Potential Realities and Perspectives: Dreams, (Mental) States and (Electronic) Sheep

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The Italian director Federico Fellini’s movies were based on his own dreams, and as part of a Jungian psychotherapy with the psychoanalyst Ernst Bernhard.

In the book Do Androids Dream of Electric Sheep? The American author Philip K. Dick questions realities and perspectives from the machines in a dystopian science fiction novel.

It seems that the (virtual, augmented and mixed) contemporaneous realities are about to join the fiction. The main question for the current talk observes the different typologies of realities, being in dreams, pathological, from machines or computers. This will be explored through the work and research of an artist and a neuroscientist.

Michael Gaebler / Cognitive Neuroscientist

Max Planck Institute for Human Cognitive and Brain Sciences in the Neurology Department’s Mind-Body-Emotion group and the MindBrainBody Institute.

Biography

Michael Gaebler studied cognitive and neurosciences in Osnabrück, Montreal, Paris, and London, before he completed his PhD at the Charité/Humboldt-Universität zu Berlin. In his research at the Max Planck Institute in Leipzig, he investigates how mental processes (i.e., thinking and feeling) are neurophysiologically realized. To this end, he also combines virtual reality with measurements of brain activity.

Abstract

The mind is situated, that is, mental phenomena depend on an organism’s interaction with the environment. I will discuss why virtual reality (VR) can help the cognitive and brain sciences and present own projects, in which we use VR in neuroscientific and clinical investigations. I will also mention previous work with depersonalization-derealization disorder patients, for whom the real world feels unreal or dream-like.

Mert Akbal / Artist and Researcher in Neuroscience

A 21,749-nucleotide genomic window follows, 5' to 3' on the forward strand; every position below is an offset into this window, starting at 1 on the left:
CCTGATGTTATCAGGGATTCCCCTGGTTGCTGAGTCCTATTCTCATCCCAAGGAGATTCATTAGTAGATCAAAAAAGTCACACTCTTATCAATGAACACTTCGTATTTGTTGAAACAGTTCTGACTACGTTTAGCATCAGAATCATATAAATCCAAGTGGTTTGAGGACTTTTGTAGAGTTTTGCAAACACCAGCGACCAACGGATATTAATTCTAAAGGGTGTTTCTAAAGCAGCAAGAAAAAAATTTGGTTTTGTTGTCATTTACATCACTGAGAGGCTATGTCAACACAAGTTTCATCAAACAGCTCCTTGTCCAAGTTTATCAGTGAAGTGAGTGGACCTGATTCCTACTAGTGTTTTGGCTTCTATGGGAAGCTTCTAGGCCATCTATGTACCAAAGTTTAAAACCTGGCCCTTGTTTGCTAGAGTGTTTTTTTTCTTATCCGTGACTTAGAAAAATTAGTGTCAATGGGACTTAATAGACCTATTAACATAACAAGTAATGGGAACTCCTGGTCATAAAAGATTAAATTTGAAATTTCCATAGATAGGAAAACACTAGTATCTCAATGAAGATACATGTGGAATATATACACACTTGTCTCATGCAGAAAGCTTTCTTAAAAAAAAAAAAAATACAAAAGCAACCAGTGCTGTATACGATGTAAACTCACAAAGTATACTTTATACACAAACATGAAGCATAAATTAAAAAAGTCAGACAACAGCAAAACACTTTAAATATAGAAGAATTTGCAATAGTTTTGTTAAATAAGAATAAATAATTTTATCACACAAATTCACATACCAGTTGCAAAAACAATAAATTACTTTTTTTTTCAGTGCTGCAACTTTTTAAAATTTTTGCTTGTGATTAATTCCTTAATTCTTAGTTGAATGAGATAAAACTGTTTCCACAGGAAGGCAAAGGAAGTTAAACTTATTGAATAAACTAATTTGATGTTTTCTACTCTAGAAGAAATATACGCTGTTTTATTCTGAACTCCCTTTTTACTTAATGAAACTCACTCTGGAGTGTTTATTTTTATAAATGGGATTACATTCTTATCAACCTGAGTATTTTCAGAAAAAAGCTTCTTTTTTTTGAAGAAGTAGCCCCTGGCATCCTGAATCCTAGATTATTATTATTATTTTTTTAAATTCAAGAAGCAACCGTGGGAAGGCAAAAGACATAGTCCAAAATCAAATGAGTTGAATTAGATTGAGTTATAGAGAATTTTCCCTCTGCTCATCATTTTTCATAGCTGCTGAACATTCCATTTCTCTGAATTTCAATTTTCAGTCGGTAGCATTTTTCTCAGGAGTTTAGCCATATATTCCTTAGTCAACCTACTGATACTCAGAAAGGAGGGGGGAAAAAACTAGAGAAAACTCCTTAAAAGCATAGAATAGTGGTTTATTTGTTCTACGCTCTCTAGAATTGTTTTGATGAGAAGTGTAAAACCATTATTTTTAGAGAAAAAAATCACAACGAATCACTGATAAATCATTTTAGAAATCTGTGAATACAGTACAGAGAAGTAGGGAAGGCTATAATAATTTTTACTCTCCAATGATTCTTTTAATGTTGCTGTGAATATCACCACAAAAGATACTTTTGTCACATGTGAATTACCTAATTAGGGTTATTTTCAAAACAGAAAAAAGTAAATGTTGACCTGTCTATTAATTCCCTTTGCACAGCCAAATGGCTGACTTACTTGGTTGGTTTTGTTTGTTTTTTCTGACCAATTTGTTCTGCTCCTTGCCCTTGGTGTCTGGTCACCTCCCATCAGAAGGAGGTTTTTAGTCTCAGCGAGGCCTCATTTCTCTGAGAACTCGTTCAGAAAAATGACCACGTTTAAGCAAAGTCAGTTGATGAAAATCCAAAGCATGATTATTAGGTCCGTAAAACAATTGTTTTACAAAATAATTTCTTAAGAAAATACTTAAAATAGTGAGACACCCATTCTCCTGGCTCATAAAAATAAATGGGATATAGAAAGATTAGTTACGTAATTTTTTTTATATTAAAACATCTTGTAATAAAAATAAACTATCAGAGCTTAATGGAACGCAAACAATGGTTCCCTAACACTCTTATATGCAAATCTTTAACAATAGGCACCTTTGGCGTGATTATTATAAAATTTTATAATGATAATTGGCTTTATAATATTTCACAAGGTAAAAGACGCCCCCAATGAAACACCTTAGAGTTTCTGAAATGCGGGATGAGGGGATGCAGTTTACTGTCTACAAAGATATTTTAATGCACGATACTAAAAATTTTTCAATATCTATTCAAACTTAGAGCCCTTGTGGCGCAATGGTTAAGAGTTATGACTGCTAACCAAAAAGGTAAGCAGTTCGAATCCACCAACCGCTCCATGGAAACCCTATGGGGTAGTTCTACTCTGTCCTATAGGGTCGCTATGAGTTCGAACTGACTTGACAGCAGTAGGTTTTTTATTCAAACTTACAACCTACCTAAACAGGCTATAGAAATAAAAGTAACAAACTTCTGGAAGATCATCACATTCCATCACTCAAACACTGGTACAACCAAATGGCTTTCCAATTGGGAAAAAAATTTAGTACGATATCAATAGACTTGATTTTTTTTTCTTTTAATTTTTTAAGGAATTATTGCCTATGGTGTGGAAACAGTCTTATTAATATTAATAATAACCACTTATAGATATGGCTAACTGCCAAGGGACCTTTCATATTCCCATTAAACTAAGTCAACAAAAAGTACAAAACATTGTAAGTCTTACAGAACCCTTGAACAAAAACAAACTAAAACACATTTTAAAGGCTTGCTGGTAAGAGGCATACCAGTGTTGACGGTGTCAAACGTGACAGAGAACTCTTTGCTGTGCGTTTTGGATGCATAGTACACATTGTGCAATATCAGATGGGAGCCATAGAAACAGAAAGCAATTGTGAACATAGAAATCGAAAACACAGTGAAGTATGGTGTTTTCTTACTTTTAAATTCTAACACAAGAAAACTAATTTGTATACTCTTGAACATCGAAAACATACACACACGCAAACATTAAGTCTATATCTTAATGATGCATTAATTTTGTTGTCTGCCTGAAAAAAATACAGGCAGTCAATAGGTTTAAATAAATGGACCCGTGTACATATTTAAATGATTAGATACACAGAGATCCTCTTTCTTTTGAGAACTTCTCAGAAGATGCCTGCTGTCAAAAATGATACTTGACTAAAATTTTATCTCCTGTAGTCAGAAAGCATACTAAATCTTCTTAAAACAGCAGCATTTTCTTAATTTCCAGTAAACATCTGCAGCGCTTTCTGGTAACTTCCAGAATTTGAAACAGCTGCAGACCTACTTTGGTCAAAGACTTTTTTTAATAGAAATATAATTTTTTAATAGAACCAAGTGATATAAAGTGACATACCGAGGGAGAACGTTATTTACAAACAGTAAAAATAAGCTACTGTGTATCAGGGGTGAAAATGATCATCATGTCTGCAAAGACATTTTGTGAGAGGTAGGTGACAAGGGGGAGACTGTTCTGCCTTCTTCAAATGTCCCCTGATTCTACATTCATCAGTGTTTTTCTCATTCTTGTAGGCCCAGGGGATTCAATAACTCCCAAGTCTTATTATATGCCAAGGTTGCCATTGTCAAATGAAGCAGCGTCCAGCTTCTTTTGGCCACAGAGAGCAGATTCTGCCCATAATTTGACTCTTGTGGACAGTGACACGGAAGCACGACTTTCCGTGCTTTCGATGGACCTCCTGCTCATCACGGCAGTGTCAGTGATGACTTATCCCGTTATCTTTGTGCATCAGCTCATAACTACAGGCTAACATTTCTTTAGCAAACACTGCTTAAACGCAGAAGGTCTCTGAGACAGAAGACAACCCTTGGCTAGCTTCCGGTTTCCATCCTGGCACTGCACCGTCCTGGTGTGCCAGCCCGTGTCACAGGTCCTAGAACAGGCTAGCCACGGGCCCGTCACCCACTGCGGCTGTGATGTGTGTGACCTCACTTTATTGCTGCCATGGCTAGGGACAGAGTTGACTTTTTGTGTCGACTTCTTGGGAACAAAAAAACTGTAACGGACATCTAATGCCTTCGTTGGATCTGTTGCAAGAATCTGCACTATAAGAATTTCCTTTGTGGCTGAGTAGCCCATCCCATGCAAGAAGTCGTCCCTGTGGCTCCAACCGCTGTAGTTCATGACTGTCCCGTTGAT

Saarbrücken Art School and Max Planck Institute for Human Cognitive and Brain Sciences in the Neurology Department’s Mind-Body-Emotion group and the MindBrainBody Institute.

Biography

Mert Akbal explores as a cognitive artist phenomena from cognitive science field. He teaches and researches  in two institutions: Academy of Fine Arts Saar in Saarbruecken and Max Planck Institute for Human Cognitive and Brain Sciences in Berlin. His works are presented on diverse platforms such as by ZKM in Karlsruhe, Prix D’Arts Robert Schuman, Kunstmuseum Stuttgart, Kunsverein Ulm, Amber Art and Technology Festival in Istanbul, IEEE in Boston, ISEA 2016 in Hong Kong and ISEA 2018 in Durban.

Abstract

I follow my curiosity to observe, understand and question cognition and consciousness through visual art. I aim to reproduce  dream image and experience in artistic media in order to explore them as models of conscious experience. I will present some of my current works at the intersection of art and science.

Paulo Bruscky / a Legendary Brazilian Artist (in Portuguese)

The works developed by this artist span over 40 years of research and includes important ones proposed as performances, mail art, brainwaves experiments and poetry among others. Paulo Bruscky discusses these during an interview in Recife.

Interview by Luca Forcucci / 22 November 2018 in Recife